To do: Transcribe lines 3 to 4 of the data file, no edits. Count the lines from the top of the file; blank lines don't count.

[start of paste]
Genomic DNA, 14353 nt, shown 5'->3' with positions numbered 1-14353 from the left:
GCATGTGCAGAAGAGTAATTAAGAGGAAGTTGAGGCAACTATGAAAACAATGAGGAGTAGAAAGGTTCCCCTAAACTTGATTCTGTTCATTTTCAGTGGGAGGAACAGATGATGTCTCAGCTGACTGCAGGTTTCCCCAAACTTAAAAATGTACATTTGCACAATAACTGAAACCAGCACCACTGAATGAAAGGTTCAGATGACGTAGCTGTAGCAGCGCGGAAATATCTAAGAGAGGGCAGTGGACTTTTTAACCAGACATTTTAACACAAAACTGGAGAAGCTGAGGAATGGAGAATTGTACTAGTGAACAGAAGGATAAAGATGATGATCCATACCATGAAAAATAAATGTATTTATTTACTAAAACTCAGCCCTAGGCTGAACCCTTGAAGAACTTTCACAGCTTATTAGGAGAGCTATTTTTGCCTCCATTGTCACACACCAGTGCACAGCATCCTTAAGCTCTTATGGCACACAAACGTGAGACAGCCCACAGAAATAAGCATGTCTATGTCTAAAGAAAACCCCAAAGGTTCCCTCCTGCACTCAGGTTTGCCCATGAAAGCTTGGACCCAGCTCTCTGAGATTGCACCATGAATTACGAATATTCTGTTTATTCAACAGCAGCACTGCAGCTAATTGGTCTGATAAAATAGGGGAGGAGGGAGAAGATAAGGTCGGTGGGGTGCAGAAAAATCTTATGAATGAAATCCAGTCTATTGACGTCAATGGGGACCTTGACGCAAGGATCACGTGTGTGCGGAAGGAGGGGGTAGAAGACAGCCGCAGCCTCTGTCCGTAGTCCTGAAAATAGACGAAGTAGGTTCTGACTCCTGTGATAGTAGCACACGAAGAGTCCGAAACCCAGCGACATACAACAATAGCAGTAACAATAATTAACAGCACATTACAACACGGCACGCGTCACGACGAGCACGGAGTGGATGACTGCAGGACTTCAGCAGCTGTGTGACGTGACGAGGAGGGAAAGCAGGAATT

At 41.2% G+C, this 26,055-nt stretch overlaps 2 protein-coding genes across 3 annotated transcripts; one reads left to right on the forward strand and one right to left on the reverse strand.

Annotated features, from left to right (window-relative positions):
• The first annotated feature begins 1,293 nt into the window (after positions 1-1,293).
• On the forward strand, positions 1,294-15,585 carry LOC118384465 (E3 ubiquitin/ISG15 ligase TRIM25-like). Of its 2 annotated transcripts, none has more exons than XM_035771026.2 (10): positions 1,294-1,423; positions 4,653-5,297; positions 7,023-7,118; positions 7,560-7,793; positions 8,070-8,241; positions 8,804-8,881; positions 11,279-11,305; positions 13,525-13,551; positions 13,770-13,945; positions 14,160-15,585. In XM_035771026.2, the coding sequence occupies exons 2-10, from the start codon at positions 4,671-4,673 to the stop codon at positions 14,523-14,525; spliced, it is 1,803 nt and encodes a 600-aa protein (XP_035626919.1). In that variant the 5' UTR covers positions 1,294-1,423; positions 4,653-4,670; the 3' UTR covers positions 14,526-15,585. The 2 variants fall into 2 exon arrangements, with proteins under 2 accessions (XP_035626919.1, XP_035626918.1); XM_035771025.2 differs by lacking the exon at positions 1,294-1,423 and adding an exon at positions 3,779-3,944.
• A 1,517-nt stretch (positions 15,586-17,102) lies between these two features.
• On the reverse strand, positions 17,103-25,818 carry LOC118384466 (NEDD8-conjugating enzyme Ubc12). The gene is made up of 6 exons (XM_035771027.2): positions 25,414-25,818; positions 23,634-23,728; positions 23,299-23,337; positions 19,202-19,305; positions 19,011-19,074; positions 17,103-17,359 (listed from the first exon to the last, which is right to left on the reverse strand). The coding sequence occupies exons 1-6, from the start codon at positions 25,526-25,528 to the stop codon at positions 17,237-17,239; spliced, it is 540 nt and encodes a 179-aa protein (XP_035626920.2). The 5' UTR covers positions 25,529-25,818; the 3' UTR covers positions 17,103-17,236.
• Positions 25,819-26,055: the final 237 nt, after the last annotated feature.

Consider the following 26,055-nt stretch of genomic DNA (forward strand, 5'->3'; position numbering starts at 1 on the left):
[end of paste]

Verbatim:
At 41.2% G+C, this 26,055-nt stretch overlaps 2 protein-coding genes across 3 annotated transcripts; one reads left to right on the forward strand and one right to left on the reverse strand.

Annotated features, from left to right (window-relative positions):